Aha. "Onboard". Very well. So now, a different form of the same request: Please explain what might make USBSTOR.SYS different than an "onboard" storage controller driver (such as IASTOR.SYS).


You see, to me, you are looking at this from a very different perspective. I don't think any of us truly knows the detailed step by step operation that Windows takes when starting up. If we did, then we wouldn't have needed to take such a trial and error approach.

I could take it a step further from what you are saying... I could say, what is the difference between loading a storage controller driver and any other driver. Its not like we need them to load from the USB disk. Hell, we are already loading drivers off the disk its saying is inaccessible. It doesn't make any sense at face value.

The only thing I know for sure, is that the presence of a storage driver like IASTOR (other than USBSTOR) has a 100% correlation between whether I boot or not on at least 10-15 systems. I don't really care about USBSTOR that much since its a constant. It always loads. Something like IASTOR, on the other hand, is not constant... That makes it a variable... and again, this variable has a 100% correlation with whether I boot.

So, my point is, in the discussion - I see no reason to even bring up USBSTOR. Yes, it is A storage driver. It is A driver... but its not what is changing and causing me not to boot. It is the presence of other drivers... Other storage drivers. I don't think anyone in this thread was ever under the impression that USBSTOR wasn't a storage driver...

To be perfectly honest, I did not know for sure that something to the effect of that pseudo code did not exist. I have no idea what is in the USBSTOR driver. As far as I knew, maybe there is a flag that is set in memory. Maybe microsoft doesn't want me to boot from USB. Who the hell knows?

It didn't really matter in terms of getting my build to boot, to be perfectly honest. All I know is that without (another) storage driver, or some other fix, it didn't work. Luckily, there are other alternatives... from my count, there looks like 3 viable alternative solution, including your driver that waits ten seconds...



Absolutely agreed. But if we exclude the possibility that Windows is magical and that if we actually took the time to trace through every step of the boot process using WinDbg, then even if we don't take the time to do that, we can at least try to theorize about why this might be the case.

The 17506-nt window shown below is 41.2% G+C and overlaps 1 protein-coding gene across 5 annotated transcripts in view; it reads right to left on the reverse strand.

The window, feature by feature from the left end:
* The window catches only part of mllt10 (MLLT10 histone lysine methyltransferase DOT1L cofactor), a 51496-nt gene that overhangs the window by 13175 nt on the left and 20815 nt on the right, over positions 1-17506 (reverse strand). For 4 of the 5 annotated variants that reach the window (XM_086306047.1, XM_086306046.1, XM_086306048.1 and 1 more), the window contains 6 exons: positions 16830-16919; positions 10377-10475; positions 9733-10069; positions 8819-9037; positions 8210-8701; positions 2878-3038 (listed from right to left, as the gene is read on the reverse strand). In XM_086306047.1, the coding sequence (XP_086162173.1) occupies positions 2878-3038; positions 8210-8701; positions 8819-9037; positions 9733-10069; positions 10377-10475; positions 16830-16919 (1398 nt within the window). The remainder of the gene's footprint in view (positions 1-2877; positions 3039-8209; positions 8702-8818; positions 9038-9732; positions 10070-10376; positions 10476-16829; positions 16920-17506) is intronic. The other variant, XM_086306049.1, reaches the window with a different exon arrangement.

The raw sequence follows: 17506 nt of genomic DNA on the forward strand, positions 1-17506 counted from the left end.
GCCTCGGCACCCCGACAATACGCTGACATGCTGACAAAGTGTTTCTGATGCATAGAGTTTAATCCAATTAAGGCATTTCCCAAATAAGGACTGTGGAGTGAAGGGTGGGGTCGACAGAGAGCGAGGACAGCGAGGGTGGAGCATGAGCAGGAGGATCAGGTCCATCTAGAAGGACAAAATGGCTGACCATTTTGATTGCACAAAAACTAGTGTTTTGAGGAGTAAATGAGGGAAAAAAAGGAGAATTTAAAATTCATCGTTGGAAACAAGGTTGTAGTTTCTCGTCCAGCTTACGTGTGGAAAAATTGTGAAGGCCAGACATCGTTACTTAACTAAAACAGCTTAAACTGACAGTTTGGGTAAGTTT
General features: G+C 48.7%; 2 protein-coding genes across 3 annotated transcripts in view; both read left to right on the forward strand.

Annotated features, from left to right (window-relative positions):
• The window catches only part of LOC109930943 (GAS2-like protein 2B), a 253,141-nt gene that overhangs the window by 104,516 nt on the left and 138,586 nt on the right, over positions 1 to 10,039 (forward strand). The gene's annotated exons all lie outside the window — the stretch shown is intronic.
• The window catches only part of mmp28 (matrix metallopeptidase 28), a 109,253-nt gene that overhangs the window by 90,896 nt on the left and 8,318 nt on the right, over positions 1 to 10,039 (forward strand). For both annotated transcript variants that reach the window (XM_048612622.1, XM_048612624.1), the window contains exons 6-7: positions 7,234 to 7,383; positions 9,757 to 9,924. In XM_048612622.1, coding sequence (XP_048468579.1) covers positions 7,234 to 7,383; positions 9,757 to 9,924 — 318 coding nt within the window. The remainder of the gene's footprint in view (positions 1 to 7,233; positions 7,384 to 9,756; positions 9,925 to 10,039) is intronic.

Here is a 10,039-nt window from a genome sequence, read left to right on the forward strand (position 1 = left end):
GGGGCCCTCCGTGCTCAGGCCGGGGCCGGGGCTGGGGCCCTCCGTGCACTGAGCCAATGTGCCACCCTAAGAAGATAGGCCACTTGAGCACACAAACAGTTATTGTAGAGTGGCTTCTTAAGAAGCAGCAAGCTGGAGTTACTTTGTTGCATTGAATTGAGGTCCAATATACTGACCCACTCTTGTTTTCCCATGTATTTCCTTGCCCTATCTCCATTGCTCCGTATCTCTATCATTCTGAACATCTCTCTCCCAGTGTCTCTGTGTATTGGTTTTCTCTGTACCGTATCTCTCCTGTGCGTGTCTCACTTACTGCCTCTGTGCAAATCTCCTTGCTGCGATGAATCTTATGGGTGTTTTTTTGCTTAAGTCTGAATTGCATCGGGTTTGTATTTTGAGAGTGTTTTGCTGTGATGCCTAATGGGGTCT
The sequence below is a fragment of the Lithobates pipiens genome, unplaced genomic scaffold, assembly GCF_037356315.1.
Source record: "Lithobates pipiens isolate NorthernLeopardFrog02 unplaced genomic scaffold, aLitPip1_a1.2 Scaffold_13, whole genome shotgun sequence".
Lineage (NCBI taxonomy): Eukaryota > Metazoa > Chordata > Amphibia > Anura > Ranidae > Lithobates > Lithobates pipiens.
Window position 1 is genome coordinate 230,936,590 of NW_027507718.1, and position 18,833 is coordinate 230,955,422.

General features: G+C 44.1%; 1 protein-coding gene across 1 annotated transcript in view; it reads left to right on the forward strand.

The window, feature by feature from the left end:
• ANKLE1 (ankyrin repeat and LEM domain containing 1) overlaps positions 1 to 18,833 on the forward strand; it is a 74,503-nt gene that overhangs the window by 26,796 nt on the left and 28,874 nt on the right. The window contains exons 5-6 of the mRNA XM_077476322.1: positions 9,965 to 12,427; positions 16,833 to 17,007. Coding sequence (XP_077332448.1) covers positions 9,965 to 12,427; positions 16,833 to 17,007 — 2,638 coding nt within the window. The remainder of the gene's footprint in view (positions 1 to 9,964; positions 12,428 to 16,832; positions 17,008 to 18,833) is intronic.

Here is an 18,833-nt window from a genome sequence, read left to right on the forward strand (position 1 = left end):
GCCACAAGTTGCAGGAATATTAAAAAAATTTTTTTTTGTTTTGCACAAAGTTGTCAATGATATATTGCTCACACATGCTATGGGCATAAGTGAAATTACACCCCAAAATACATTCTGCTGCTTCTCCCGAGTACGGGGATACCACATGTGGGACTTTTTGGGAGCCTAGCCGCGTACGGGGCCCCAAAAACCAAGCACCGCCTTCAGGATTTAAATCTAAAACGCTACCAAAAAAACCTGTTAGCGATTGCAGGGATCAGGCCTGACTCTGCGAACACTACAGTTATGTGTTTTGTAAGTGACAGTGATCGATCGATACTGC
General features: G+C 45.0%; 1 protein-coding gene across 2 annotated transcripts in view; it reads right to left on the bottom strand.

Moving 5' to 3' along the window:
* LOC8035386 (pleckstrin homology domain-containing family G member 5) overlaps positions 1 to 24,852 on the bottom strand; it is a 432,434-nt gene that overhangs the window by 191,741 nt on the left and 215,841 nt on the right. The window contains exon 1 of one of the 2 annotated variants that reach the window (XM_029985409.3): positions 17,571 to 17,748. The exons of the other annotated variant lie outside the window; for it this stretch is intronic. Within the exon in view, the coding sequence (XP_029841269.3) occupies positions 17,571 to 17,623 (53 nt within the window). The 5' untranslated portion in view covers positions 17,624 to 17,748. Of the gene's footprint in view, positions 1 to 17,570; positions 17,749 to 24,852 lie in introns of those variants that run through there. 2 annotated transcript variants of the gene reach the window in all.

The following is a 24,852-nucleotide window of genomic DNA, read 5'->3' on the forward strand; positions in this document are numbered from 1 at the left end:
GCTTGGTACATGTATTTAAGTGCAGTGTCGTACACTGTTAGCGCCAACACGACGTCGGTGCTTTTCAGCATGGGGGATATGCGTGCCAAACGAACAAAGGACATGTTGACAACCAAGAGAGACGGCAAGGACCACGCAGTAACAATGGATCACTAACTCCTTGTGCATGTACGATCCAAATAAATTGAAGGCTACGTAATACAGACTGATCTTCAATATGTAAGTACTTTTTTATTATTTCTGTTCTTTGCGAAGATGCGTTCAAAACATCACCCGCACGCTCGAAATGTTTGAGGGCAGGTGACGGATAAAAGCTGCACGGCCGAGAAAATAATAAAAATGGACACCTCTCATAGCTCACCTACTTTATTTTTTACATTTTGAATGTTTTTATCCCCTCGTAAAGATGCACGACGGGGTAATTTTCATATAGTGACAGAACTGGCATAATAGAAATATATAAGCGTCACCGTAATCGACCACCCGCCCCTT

So what was/is your theory, if you please?

I might have stepped through the boot process hundreds of times while developing WinVBlock, but I haven't provided any direct evidence that "it's all about timing." I cannot disassemble or reverse engineer Windows because that would be a violation of my End-User License Agreement!... So I'm stuck with guessing.

So what's your guess?


Well, I'm probably way off, but if it is a timing issue, Well... Do you know when you update a driver in device manager? It sort of blinks out for a second when its being re-initialized. Like with a VGA adapter, where the screen goes black as its updated - I'm thinking that when the storage driver for the boot volume is loaded, it makes the volume inaccessible for a little while as the USB device is re-initialized. On a SATA hard drive, its probably a very quick process... but USB devices always seem slower to re-initialize, or reconnect, at least more so than other devices. With no other devices to load, Windows tries to proceed but can't find the boot volume because its still being initialized.

Maybe if windows has cached the other storage drivers in memory, then it can load them while the USB storage device is reinitialized. This is just a random guess, and its probably wrong.

Here's a current theory, which has not been validated:

  • During boot-up, when the PnP Manager asks the USB hub for its children, the hub reports no children. PnP Manager moves on.
  • Later*, the USB hub driver has a poll event where it polls for USB devices and finds them, including your USB mass storage device. This mass storage device is queued for device installation (being driven by a driver).
  • If "later*" occurs before DISK.SYS is asked to drive all devices it should drive, then we are able to boot from the USB storage.
  • If "later*" occurs after DISK.SYS is asked to drive all devices it should drive, then we are unable to boot from the USB storage.
Here is [possibly] weak supporting evidence of that theory, from a Microsoft web-page:


Do you have a different theory you'd like to share? The more perspectives there are available, the greater the number of angles to approach the challenge. :)